Some things are just plain worth prioritizing!


  • Harley, Willard F. 2001. [1986] His needs, her needs: Building an affair-proof marriage. Grand Rapids, MI: Revell.

How to fight fair

There are a handful of resources that have been particularly helpful to Jessica and me during the course of our marriage. One of those resources is the following guidelines for resolving conflict.

Every now and then, when things get a little heated between us, we have what we call a “stool talk.” We each sit down on a stool facing each other. Then we read aloud through the guidelines below before we start talking about the issue at hand. It really helps us to work through the issue in a fair and respectful way. At first, I used to break each and every one of the guidelines. Now I’m doing a bit better. I know Jessica appreciates it!

How to Fight Fair and Help Your Relationship Even in Conflict

No matter what we call it—conflict, fighting, arguing, quarreling or disagreeing—most families need more honest resolution of conflict and less suppression of feelings. This can be accomplished in a fair and positive way by following these nine guidelines.

1. Be Respectful. Don’t call names, use sarcasm or belittle your mate. Never put each other down—know that to hurt one’s partner is to hurt oneself. If you relapse into harsh words then immediately apologize.

2. Keep the problem the problem. Do not personalize it. Attack the problem not the person. Maintain ownership of your part of the disagreement. Use “I” or “we” statements instead of “you” statements.

3. Stay on one subject. If the fight is about a mother-in-law, then stay on that subject until there is some kind of resolution. Don’t bring in other problems like money, drinking, etc. Handle one problem at a time.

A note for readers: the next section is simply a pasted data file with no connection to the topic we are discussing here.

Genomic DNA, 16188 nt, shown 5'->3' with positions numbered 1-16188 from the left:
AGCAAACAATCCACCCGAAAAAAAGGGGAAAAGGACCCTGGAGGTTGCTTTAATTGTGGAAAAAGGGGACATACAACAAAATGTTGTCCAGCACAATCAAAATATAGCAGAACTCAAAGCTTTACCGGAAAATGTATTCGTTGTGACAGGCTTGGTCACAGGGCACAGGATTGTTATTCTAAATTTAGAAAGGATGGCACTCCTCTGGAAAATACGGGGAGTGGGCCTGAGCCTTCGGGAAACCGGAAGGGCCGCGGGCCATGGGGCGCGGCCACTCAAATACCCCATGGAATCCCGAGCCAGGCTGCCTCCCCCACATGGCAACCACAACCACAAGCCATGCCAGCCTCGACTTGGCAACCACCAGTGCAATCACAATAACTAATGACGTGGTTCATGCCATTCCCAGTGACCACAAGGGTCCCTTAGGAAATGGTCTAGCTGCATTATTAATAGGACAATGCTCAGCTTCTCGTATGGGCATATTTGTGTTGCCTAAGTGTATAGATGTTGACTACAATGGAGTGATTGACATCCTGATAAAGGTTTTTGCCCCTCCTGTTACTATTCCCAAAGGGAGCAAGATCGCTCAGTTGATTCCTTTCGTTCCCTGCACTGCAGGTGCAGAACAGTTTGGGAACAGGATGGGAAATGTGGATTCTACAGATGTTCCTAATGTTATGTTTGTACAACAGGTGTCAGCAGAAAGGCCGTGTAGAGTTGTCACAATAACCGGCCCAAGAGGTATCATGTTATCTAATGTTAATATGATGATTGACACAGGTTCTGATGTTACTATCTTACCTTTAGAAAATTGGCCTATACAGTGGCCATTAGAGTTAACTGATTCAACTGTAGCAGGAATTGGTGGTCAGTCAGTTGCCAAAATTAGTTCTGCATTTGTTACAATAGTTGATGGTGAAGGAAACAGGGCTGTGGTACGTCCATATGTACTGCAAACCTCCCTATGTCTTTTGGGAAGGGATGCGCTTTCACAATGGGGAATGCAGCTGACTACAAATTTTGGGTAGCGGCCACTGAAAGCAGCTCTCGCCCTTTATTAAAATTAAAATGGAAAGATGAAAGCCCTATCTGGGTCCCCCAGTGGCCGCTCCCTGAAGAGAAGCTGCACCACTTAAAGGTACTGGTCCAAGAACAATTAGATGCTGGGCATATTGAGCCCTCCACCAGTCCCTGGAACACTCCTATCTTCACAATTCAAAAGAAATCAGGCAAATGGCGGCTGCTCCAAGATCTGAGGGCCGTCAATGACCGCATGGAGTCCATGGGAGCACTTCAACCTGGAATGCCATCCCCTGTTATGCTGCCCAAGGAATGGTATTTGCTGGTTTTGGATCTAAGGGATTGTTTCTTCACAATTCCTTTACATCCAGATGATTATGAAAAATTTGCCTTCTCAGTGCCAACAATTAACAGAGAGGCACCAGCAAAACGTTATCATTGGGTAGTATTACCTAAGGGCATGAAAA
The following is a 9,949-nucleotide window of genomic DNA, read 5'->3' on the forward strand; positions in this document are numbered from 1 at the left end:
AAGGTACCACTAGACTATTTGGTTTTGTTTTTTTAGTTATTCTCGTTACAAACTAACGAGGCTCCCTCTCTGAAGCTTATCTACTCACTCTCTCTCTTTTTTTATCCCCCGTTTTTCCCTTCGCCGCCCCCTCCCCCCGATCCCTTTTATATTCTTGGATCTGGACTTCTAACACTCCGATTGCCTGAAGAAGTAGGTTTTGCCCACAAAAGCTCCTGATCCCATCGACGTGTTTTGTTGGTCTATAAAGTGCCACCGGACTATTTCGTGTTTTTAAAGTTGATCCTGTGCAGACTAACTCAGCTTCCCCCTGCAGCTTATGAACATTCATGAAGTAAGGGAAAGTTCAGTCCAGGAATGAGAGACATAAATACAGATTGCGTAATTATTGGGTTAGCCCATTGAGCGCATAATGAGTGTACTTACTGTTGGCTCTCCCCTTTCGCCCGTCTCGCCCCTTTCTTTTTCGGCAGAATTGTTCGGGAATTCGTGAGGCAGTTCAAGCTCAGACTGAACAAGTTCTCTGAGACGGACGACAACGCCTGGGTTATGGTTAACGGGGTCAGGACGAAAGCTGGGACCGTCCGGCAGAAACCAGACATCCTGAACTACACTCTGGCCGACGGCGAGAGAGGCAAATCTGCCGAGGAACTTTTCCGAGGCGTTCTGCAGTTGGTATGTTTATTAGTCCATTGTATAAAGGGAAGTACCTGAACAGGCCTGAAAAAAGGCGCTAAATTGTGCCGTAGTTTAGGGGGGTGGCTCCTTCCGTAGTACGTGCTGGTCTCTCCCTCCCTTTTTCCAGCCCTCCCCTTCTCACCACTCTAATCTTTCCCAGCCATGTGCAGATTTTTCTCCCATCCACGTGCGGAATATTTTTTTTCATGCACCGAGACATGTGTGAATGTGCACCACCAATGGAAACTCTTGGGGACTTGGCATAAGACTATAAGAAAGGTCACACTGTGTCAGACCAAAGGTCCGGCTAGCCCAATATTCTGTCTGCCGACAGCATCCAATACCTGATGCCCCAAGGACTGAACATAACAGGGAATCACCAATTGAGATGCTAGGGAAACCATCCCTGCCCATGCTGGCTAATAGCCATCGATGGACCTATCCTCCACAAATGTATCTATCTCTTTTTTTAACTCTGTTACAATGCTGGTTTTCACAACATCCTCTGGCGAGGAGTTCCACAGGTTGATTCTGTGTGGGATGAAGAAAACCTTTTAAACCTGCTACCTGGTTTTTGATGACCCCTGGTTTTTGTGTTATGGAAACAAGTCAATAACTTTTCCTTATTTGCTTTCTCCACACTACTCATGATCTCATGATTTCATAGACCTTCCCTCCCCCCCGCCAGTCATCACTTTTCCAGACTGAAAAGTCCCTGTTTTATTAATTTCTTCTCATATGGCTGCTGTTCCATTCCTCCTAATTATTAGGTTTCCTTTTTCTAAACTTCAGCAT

4. Use time-outs as needed. If tempers are flaring and you find yourself losing control put the argument on “hold” or call a “time-out” and agree to meet back at a specific time when things have calmed down a little. It may help to do some physical activity like walking around the block or taking a shower to calm tempers.

5. Listen for understanding. Make a real effort to try and understand each other. Remember all of us want to be listened to. We want and need to feel that what we have to say is important and that our thoughts and opinions are of value.

6. Don’t mind read your partner by assuming that you know what they are thinking or feeling. Always ask your partner what they think and feel because feelings and thoughts change over time.

7. Try to see things from your partner’s point of view as if you were walking in their shoes with their feelings and background. It doesn’t mean you have to agree with them. When you validate your partner’s feelings by acknowledging his/her viewpoint you open the door for the same in return and then both of you will be more willing to solve the problems together.

8. Seek to solve the problem. Work as a team. Don’t bring in others (family, friends, etc.) to gang up on your partner. Use this phrase during an argument: “What can we do together to solve this problem? I am willing to do the following…” Then state what you are willing to do and then do it.

9. Forgive and accept each other. Truth can be spoken in love, when partners are bound together in forgiveness. We all need and want forgiveness. Remember the disagreement belongs to both of you.

Work on your own self-esteem. The better you feel the more love you can give and receive.

Words do hurt. They can be the life or death of a relationship. Learn to replace hurtful words with words that build and strengthen the relationship. Tell each other how much you care. Praise and compliment your mate often.

Give each other a sense of personal worth by speaking and acting affectionately.

Note: Unresolved conflicts may shatter a marriage. Please don’t hesitate to seek outside help from people who can be objective. These people may be therapist, pastors or counselors.

Source: http://www.positive-way.com/howto2.htm.

Adapted from: Martin, Steven C. & Catherine A. Martin. 1997. Talk to me: How to create positive, loving communication. Positive Publishing. (ISBN: 0-9659328-0-X)